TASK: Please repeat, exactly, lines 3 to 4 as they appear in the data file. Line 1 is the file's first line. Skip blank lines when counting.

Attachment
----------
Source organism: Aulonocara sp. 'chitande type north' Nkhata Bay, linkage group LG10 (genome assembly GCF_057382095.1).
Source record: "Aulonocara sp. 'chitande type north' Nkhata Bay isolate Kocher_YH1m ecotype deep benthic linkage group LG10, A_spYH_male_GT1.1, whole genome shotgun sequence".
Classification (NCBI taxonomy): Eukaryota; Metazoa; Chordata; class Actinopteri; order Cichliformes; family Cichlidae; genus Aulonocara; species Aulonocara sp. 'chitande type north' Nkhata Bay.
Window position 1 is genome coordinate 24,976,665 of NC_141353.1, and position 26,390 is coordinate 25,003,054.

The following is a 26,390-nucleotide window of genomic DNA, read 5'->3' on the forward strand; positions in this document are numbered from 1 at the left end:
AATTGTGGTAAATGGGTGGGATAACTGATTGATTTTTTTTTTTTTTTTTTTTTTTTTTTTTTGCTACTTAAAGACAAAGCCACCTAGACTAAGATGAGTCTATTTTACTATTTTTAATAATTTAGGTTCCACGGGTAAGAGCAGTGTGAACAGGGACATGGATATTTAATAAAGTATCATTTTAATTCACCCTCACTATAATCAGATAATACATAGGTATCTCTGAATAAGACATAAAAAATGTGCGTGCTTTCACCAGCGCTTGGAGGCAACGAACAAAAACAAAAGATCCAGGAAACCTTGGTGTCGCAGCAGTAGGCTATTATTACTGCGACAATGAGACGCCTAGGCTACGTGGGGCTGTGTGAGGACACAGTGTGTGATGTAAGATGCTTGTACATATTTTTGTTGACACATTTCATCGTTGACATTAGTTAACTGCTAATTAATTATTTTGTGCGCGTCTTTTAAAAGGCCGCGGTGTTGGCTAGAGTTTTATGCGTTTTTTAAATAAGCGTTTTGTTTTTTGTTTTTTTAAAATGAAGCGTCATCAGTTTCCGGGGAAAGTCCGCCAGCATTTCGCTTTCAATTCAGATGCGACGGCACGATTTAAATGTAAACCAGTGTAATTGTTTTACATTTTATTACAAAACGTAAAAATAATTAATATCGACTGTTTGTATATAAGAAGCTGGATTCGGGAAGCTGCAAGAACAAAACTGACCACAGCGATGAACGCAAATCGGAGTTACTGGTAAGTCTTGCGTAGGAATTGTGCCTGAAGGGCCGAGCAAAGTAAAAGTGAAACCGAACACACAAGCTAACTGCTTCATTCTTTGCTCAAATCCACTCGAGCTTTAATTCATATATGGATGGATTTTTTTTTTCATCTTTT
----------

Classification (NCBI taxonomy): Eukaryota; Metazoa; Chordata; class Actinopteri; order Cichliformes; family Cichlidae; genus Aulonocara; species Aulonocara sp. 'chitande type north' Nkhata Bay.
Window position 1 is genome coordinate 24,976,665 of NC_141353.1, and position 26,390 is coordinate 25,003,054.